One of Malta’s leading animal sanctuaries has struck out at the new pet allowance scheme, which will see people paid €150 for adopting pets from sanctuaries, describing it as “populist and money-wasting”.
The MSPCA published a lengthy Facebook post earlier today in which they raised nine issues they found with the new scheme.
“We have remained silent regarding the pet adoption allowance scheme announced by Hon. [Clint] Camilleri last Tuesday in the hope that there would be a widespread public outcry against it and the public delivered. Thank you.”
“Now, let’s delve into why we also oppose this populist, money-wasting scheme.”
The MSPCA vehemently attacked the scheme for its approach and put forward several alternatives to the scheme, including a “well funded and sustained stray neutering program [which] would help tackle the root of the problem”.
They even referred to a government scheme that promised shelters would receive €40 assistance for every animal housed, which according to the MSCPA turned out to be a farce that does not reflect the actual number of animals that are admitted and re-homed.
The NGO also warned that the scheme will be abused, questioning how Animal Welfare officers will find the time to carry out periodical inspections on adopted pets when they “struggle to check up on cruelty reports before a month has passed”.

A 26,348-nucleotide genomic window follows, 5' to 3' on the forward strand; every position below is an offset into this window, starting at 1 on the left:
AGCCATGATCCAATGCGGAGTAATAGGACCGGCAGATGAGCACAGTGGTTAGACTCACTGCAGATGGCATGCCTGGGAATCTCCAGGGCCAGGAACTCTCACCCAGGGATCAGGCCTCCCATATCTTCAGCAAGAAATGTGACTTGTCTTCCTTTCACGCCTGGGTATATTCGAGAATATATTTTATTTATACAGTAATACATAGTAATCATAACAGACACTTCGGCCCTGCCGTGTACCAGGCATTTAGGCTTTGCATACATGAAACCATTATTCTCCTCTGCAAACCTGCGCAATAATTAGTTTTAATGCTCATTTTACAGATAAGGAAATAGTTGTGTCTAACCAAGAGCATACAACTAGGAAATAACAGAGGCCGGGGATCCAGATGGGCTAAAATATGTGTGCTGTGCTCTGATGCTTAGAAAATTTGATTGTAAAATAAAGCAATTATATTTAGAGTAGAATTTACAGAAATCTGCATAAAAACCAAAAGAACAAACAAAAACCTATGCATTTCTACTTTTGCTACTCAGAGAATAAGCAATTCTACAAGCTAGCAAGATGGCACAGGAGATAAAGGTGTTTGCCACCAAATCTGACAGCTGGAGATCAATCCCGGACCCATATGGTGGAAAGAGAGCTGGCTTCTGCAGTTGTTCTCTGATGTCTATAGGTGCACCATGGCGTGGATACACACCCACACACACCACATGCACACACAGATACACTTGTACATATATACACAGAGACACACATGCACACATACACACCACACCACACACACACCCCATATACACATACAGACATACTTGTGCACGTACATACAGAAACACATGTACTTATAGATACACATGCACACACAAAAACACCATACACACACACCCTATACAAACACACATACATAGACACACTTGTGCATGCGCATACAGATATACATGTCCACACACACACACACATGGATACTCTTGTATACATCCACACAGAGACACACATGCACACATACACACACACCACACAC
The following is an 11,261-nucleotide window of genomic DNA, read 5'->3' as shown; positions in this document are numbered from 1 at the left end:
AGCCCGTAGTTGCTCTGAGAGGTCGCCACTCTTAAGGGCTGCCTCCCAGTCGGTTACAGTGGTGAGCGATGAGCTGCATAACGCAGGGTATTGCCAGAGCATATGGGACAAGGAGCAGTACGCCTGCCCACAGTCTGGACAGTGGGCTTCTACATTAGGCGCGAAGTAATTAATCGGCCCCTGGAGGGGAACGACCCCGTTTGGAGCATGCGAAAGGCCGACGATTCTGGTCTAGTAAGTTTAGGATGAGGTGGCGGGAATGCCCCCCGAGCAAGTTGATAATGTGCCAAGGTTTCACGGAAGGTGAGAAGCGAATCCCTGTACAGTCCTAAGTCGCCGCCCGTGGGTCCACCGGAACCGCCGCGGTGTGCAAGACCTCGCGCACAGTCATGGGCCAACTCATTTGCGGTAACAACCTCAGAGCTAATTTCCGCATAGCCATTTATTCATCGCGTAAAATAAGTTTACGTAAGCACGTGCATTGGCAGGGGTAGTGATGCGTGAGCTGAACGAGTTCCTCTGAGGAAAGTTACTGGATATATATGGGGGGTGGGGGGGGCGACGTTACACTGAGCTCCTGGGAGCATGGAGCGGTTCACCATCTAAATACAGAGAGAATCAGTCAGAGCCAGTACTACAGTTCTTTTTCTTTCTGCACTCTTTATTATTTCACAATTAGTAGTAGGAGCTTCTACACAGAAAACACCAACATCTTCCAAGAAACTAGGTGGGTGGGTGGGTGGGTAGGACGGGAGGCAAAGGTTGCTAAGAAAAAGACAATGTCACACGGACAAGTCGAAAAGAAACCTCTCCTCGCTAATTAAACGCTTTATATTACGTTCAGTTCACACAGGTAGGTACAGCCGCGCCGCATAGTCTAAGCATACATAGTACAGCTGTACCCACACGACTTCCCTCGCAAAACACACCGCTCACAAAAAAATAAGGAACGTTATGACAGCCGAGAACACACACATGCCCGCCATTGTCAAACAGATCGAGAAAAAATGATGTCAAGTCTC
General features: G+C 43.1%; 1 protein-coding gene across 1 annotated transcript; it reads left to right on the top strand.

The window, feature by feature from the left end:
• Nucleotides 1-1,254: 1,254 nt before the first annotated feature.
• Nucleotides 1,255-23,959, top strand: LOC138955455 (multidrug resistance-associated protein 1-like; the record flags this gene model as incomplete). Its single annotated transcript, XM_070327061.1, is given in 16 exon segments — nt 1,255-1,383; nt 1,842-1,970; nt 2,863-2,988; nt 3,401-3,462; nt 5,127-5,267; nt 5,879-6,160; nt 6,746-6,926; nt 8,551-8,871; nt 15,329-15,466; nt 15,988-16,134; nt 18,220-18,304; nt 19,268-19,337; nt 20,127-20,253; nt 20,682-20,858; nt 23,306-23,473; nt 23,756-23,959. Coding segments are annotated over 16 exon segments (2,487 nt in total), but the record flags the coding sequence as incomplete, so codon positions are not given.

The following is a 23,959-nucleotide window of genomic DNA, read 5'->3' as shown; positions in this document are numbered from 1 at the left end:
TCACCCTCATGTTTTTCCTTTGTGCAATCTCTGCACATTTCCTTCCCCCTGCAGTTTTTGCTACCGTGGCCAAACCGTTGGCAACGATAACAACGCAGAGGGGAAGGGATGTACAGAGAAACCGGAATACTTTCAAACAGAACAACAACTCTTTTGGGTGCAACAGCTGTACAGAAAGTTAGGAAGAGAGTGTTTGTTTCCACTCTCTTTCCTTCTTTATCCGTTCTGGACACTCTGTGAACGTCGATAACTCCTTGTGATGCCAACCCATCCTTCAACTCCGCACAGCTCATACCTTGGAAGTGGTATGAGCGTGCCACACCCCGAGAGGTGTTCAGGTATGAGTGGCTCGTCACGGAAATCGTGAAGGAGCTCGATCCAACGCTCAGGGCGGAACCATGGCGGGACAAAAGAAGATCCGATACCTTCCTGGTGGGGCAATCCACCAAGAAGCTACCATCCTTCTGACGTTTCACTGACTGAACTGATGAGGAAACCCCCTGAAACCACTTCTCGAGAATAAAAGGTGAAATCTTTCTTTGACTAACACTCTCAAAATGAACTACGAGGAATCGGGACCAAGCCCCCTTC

On a more ethical note, it warned the scheme risks distorting the very point of charity and good deeds.
“It is dangerous to teach people that good gestures should be paid. A person should adopt an animal because they want to open up their home to love an innocent creature, not for financial reasons,” it said.
The situation is also very personal for MSPCA who claim to have been promised land for better facilities in 2004 by the government but ‘this promise has been broken time and time again.’
Parliamentary Secretary Clint Camilleri also took to Facebook to defend his position on the scheme.
“Apart from the fact that this was a promise in our electoral manifesto, which has won a mandate from the public, I believe it is a positive initiative for families to adopt, instead of buy, pets. However, I am taking note of all suggestions for potential fine-tuning to ensure that this allowance is utilised for animal welfare and that it fulfils its intentions.”
“I must also emphasise that NGO animal sanctuaries, which do impressive work in this sector, already benefit and will keep on benefitting from government grants for rehoming animals.”
According to Camilleri, each sanctuary receives €70 to rehome a cat, €50 for every puppy, €70 for every small dog, €110 for a medium-sized dog and €130 for every old dog, which in total amounts to around €60,000 in funds per year.
Camilleri also goes on to state that each sanctuary and Animal Welfare benefit from a vet allowance (€80,000), Animal Aftercare Clinic (€200,000), Animal Welfare Initiatives (€258,000) and Local Council Animal Fun (€50,000).
If the social media reaction is anything to go by, it would appear as though the public heavily favours the opinions of MSPCA, with the ‘Adopt A Pet Allowance’ scheme having received an incredible amount of backlash since its announcement yesterday.